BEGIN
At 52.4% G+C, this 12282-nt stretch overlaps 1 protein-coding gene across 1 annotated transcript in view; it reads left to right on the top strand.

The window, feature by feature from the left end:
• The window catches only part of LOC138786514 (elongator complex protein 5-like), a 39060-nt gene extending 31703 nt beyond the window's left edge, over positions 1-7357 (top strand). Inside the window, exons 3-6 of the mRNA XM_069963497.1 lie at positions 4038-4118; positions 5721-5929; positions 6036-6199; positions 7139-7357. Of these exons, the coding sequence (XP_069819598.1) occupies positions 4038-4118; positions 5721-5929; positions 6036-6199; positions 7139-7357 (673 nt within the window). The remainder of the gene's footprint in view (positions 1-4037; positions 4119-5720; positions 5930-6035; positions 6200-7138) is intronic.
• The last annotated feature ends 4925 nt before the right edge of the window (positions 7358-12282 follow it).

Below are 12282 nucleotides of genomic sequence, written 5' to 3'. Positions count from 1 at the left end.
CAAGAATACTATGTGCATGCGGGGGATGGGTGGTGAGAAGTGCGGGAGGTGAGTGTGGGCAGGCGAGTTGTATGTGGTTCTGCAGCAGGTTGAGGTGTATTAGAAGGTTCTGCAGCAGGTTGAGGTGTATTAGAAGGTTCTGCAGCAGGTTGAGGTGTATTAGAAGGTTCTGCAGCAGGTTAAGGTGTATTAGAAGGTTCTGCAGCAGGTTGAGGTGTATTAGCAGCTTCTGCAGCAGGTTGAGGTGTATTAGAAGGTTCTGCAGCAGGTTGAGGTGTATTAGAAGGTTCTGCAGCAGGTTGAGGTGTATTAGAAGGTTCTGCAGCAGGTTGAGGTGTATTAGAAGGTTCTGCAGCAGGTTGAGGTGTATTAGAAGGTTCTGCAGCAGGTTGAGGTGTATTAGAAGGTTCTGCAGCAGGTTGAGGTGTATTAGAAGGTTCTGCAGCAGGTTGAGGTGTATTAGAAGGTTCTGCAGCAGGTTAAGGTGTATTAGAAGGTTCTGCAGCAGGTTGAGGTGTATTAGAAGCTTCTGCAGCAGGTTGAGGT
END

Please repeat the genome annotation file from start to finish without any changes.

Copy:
At 52.4% G+C, this 12282-nt stretch overlaps 1 protein-coding gene across 1 annotated transcript in view; it reads left to right on the top strand.

The window, feature by feature from the left end:
• The window catches only part of LOC138786514 (elongator complex protein 5-like), a 39060-nt gene extending 31703 nt beyond the window's left edge, over positions 1-7357 (top strand). Inside the window, exons 3-6 of the mRNA XM_069963497.1 lie at positions 4038-4118; positions 5721-5929; positions 6036-6199; positions 7139-7357. Of these exons, the coding sequence (XP_069819598.1) occupies positions 4038-4118; positions 5721-5929; positions 6036-6199; positions 7139-7357 (673 nt within the window). The remainder of the gene's footprint in view (positions 1-4037; positions 4119-5720; positions 5930-6035; positions 6200-7138) is intronic.
• The last annotated feature ends 4925 nt before the right edge of the window (positions 7358-12282 follow it).

Below are 12282 nucleotides of genomic sequence, written 5' to 3'. Positions count from 1 at the left end.
CAAGAATACTATGTGCATGCGGGGGATGGGTGGTGAGAAGTGCGGGAGGTGAGTGTGGGCAGGCGAGTTGTATGTGGTTCTGCAGCAGGTTGAGGTGTATTAGAAGGTTCTGCAGCAGGTTGAGGTGTATTAGAAGGTTCTGCAGCAGGTTGAGGTGTATTAGAAGGTTCTGCAGCAGGTTAAGGTGTATTAGAAGGTTCTGCAGCAGGTTGAGGTGTATTAGCAGCTTCTGCAGCAGGTTGAGGTGTATTAGAAGGTTCTGCAGCAGGTTGAGGTGTATTAGAAGGTTCTGCAGCAGGTTGAGGTGTATTAGAAGGTTCTGCAGCAGGTTGAGGTGTATTAGAAGGTTCTGCAGCAGGTTGAGGTGTATTAGAAGGTTCTGCAGCAGGTTGAGGTGTATTAGAAGGTTCTGCAGCAGGTTGAGGTGTATTAGAAGGTTCTGCAGCAGGTTGAGGTGTATTAGAAGGTTCTGCAGCAGGTTAAGGTGTATTAGAAGGTTCTGCAGCAGGTTGAGGTGTATTAGAAGCTTCTGCAGCAGGTTGAGGT